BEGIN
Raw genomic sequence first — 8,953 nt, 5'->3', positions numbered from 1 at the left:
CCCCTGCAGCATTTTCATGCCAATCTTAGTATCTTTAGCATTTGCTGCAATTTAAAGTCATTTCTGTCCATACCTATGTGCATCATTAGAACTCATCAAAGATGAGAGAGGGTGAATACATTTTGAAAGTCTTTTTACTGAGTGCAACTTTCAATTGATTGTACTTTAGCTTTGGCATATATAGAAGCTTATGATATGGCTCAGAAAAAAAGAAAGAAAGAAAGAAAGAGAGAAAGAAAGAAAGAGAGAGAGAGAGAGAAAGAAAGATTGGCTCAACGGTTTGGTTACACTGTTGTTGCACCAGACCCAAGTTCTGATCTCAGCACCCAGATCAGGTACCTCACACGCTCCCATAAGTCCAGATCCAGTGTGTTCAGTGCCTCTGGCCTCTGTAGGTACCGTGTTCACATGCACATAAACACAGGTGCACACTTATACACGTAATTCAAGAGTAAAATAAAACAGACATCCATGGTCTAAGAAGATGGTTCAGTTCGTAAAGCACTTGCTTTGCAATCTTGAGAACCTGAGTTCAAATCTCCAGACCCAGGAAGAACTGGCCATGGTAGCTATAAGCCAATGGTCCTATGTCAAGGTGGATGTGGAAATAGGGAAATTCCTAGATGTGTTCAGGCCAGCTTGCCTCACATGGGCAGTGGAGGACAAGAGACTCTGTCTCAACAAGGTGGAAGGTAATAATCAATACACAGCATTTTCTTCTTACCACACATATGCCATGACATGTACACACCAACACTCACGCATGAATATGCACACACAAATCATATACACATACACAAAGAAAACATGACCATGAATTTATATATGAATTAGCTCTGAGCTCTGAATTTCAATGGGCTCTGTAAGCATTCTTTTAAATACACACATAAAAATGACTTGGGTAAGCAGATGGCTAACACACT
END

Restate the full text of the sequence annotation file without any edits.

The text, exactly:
Raw genomic sequence first — 8,953 nt, 5'->3', positions numbered from 1 at the left:
CCCCTGCAGCATTTTCATGCCAATCTTAGTATCTTTAGCATTTGCTGCAATTTAAAGTCATTTCTGTCCATACCTATGTGCATCATTAGAACTCATCAAAGATGAGAGAGGGTGAATACATTTTGAAAGTCTTTTTACTGAGTGCAACTTTCAATTGATTGTACTTTAGCTTTGGCATATATAGAAGCTTATGATATGGCTCAGAAAAAAAGAAAGAAAGAAAGAAAGAGAGAAAGAAAGAAAGAGAGAGAGAGAGAGAAAGAAAGATTGGCTCAACGGTTTGGTTACACTGTTGTTGCACCAGACCCAAGTTCTGATCTCAGCACCCAGATCAGGTACCTCACACGCTCCCATAAGTCCAGATCCAGTGTGTTCAGTGCCTCTGGCCTCTGTAGGTACCGTGTTCACATGCACATAAACACAGGTGCACACTTATACACGTAATTCAAGAGTAAAATAAAACAGACATCCATGGTCTAAGAAGATGGTTCAGTTCGTAAAGCACTTGCTTTGCAATCTTGAGAACCTGAGTTCAAATCTCCAGACCCAGGAAGAACTGGCCATGGTAGCTATAAGCCAATGGTCCTATGTCAAGGTGGATGTGGAAATAGGGAAATTCCTAGATGTGTTCAGGCCAGCTTGCCTCACATGGGCAGTGGAGGACAAGAGACTCTGTCTCAACAAGGTGGAAGGTAATAATCAATACACAGCATTTTCTTCTTACCACACATATGCCATGACATGTACACACCAACACTCACGCATGAATATGCACACACAAATCATATACACATACACAAAGAAAACATGACCATGAATTTATATATGAATTAGCTCTGAGCTCTGAATTTCAATGGGCTCTGTAAGCATTCTTTTAAATACACACATAAAAATGACTTGGGTAAGCAGATGGCTAACACACT